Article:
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Love Local Time Out
Photograph: Time Out

Love Local: Time Out Miami celebrates local shops, food and culture

We’re shining a light on independent makers and small businesses that make our city a great place to live

Written by
Time Out Miami editors
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Hi Miami!

It’s a whole new world out there. We’ve seemingly made it through the worst of it and are seeing our city continue to open back up and thrive. As shops and restaurants regain their footing, it’s important to double-down on our efforts to support Miami’s businesses like never before.

That’s why this year, we’re putting our effort into supporting local.

Whether it’s dining at one of the best restaurants in Miami or buying flowers from your favorite florist, every day is an opportunity to show up for local businesses.

And we’ll be there to guide you through. Our editors have been seeking out the best of city life since 1968. We know that our cities are nothing without their restaurants, cafés, bars, theatres, music venues, nightclubs, cinemas, art galleries—and all the other local, independently run places where people come together to eat, drink, laugh, think, create, cut loose and fall in love.

You can now vote for your favorite spots for the awards here! We want to hear from you! We need your help to decide Miami's favorite restaurant, bar, independent store and more. Vote now and vote often. 

Our ongoing Love Local campaign shines a light on the people, places and establishments doing their best to survive during these difficult times. We’re using our platform to share their stories and all of the ways you can support them.

Follow us on Facebook and Instagram to learn more about the incredible things that Miami local businesses are doing. Below, check out our Love Local campaign in action.  

Virginia Gil
Time Out Miami
editor

Love Local: How you can support local businesses in Miami

  • Things to do
  • City Life

South Beach’s long-awaited Rooftop Cinema Club is finally opening next month. We shared news of the arrival of Miami’s first rooftop theater back in February, when organizers announced the outdoor movie series was set to open in South Beach atop 1212 Lincoln Road. It was a long time in the making as Miami marked the globally recognized club's ninth location, which includes cinemas in London, New York, Los Angeles and San Diego. Fast forward a few months, and the “social to cinema” is ready to welcome guests on June 2! The Rooftop Cinema Club’s June schedule is live on its website and tickets are on sale now for guests 18 years and older (no kids allowed, unfortunately). Highlights include 10 Things I Hate About You on opening night (June 2); The Birdcage to celebrate Pride Month (June 10) and Love & Basketball in honor of Juneteenth (June 19). Showings take place daily except for Mondays and there will be two screenings per night. Your ticket includes access to comfy seats (either single Adirondack chairs or loungers) and wireless headphones to ensure the sound is crystal clear and the volume is just right.  As a born and bred Miamian, I don’t understand why a rooftop of any kind would choose to open in June, on the precipice of Miami’s rainiest months and mere weeks from the start of hurricane season. On the bright side, most of the snowbirds are gone by the start of summer, which means we locals might actually have a shot at scoring tickets to something before the transplan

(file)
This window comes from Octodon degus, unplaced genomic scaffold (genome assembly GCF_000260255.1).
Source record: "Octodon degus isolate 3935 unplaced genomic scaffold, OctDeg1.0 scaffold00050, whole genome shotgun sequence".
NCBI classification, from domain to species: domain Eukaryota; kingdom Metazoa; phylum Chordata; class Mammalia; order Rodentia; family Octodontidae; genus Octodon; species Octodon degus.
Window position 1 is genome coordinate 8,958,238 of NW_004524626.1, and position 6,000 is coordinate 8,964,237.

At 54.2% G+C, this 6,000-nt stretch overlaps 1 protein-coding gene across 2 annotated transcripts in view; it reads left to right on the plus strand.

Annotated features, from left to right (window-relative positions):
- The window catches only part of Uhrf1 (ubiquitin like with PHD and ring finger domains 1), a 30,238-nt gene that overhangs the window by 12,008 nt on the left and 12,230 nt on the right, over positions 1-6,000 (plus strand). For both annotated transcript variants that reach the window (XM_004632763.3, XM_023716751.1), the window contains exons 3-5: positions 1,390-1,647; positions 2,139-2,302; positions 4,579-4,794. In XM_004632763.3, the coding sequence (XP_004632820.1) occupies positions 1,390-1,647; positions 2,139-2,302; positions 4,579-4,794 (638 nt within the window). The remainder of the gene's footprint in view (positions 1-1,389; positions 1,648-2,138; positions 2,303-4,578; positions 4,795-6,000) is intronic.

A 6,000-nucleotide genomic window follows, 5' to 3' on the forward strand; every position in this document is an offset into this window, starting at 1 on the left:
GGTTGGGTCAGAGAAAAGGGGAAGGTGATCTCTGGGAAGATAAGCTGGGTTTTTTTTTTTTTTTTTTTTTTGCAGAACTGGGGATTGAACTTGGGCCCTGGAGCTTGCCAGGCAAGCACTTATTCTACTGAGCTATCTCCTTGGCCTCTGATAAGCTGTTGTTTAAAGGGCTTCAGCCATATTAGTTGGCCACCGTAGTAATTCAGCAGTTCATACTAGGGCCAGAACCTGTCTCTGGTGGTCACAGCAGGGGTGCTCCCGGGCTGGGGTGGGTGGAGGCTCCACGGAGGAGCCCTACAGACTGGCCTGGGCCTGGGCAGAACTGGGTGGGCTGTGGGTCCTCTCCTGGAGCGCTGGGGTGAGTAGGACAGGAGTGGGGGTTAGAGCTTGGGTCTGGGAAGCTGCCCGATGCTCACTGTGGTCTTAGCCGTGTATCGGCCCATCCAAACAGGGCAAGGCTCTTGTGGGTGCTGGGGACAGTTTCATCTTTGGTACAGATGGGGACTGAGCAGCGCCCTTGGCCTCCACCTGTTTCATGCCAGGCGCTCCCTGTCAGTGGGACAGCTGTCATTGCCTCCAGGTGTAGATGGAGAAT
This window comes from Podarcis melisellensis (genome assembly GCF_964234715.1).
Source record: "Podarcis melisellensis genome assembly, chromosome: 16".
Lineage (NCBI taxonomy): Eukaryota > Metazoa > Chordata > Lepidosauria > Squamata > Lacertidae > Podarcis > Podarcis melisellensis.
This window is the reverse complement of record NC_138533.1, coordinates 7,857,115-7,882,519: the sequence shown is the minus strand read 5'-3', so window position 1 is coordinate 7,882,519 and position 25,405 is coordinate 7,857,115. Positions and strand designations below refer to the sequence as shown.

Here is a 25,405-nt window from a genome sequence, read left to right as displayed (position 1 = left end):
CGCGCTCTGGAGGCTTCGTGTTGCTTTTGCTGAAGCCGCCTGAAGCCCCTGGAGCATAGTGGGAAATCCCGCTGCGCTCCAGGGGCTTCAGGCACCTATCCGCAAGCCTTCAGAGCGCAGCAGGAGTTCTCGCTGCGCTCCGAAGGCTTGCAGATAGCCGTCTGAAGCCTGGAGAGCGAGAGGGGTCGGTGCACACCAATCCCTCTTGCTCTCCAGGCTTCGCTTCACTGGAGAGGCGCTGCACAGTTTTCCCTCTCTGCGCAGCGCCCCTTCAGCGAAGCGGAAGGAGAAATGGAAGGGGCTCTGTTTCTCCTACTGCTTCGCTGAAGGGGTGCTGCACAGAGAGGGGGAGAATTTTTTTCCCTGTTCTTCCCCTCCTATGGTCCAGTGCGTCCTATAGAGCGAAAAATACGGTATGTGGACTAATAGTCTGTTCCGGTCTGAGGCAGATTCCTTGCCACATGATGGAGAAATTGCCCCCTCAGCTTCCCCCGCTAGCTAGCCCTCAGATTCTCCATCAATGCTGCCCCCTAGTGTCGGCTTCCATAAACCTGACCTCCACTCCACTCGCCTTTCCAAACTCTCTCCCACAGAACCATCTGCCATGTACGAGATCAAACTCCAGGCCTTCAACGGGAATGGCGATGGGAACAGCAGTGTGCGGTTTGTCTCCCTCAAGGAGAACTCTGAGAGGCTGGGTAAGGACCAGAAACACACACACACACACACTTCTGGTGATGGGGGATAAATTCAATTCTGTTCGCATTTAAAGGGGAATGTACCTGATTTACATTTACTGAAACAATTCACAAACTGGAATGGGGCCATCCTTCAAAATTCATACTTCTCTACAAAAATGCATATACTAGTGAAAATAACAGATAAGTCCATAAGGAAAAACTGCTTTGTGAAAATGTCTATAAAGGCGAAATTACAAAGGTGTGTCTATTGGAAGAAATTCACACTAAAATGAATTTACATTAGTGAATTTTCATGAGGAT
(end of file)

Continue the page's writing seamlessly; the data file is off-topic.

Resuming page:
• Things to do
  • City Life

Coconut Grove is enjoying a renaissance, and we love to see it. Now that renovations on CocoWalk have been completed (which introduced new restaurants like The Key Club), the neighborhood’s iconic Mayfair Hotel & Spa is the next development soon to be on the scene with a fresh look. Opened in 1985—during one of the neighborhood’s peak eras—the indoor/outdoor hotel debuted with an impressive courtyard and lush garden, unlike anything the city had ever seen before. This summer, it’ll build on architect Kenneth Treister’s unique original design and reopen as the Mayfair House Hotel & Garden, where every guest will get to enjoy the experience of escaping to a private oasis. Conceived as an all-suite hotel by New York-based interior design studio Goodrich, the new Mayfair will boast home-like suites, each with a private terrace, a living room and a separate sleeping area. Art will also feature prominently on the property thanks to newly commissioned murals by Verre Églomisé artist Jane Richardson-Mack, Bahamian visual artist Angelika Wallace-Whitfield and Miami-born Michele Oka Doner. The biggest change for locals who recall the original Mayfair will be in food and drink, which, admittedly, was never memorable. Lost Boy & Co., the hospitality group behind Miami heavy-hitters Tropezón and Lost Boy Dry Goods, is spearheading the property’s two new concepts. The namesake Mayfair Grill is slated to be a picturesque garden café in the hotel’s atrium, serving up wood-fired cuisine inspi

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  • Restaurants
  • Eating